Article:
In this phase, each player needs to act as the dealer to follow Petersen’s VSS to divide his own shares. Players’ own shares are treated as secrets and sub-shares are allocated to other players. From commitments published by the dealer and the owner of shares, sub-shares can be verified to be generated consistently.

Phase 2: revealing shares phase

In this phase, shares of players are revealed asynchronously. Each revealed share can be verified based on the commitments published by the dealer in share generation. If any revealed share cannot be verified successfully or any player refuses to reveal his share, share can still be recovered by sub-shares of other players. Note that each revealed sub-shares can also be verified by other players since the shares are generated following Petersen’s VSS in the first phase. At last, the secret can be recovered successfully based on all shares.

Analysis

Security analysis

This section will first prove that our scheme is information-theoretically secure, and then analyze the security properties of the proposed RSS protocol, which have been defined in Properties section.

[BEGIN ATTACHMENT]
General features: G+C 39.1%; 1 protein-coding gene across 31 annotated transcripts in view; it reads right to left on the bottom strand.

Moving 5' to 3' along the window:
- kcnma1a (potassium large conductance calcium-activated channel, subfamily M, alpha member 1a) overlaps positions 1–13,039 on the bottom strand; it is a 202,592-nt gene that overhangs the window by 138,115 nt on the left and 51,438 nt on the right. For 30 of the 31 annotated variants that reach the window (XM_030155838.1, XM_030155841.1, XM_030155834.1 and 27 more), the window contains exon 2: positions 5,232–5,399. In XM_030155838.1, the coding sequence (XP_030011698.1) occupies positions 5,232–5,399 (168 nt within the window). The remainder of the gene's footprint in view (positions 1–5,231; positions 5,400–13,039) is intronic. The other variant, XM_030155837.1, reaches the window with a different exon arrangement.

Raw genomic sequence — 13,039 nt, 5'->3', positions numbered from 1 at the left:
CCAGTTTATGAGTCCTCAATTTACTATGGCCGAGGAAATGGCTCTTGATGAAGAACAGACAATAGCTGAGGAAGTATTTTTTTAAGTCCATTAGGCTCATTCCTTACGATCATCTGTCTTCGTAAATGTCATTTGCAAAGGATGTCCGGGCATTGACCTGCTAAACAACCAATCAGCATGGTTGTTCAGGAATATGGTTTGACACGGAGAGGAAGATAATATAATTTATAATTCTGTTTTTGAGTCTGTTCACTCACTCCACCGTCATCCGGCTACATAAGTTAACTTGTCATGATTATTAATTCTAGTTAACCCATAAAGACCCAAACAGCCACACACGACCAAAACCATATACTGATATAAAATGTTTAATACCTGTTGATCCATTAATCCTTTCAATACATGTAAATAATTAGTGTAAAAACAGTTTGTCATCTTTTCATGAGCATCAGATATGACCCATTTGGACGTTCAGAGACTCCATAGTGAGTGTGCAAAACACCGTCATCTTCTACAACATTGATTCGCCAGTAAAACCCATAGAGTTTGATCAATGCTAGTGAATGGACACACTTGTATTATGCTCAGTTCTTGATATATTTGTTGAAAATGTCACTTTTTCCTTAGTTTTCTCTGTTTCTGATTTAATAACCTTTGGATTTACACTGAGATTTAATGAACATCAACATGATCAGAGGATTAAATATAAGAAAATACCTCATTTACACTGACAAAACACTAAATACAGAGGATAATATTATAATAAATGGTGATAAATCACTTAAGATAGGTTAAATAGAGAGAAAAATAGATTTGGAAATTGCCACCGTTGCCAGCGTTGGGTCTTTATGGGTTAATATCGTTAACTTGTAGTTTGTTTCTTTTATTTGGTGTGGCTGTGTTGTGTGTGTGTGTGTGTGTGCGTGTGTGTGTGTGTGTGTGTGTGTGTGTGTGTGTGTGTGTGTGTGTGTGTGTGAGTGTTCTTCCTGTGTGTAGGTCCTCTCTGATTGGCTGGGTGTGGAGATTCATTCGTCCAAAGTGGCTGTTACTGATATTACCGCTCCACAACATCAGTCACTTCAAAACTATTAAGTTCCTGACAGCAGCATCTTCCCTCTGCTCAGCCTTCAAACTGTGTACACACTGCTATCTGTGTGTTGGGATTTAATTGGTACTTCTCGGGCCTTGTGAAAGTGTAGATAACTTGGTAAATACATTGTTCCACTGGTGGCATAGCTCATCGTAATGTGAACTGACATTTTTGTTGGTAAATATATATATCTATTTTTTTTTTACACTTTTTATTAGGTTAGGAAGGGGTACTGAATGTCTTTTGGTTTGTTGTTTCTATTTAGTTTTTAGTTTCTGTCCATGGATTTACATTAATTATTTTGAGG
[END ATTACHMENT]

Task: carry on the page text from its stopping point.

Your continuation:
There are two types of security in most cryptographic schemes, either information-theoretic secure or computationally secure. If a scheme is computationally secure, the security of the scheme is based on some mathematical assumptions. If a scheme is information-theoretic secure, there is no mathematical assumption made to achieve its security. Since information-theoretic security (also called unconditionally security) does not depend on any computational assumption, schemes with information-theoretic security are more attractive than most schemes with computational security. In the following theorem, we prove that our proposed RSS scheme is information-theoretic secure.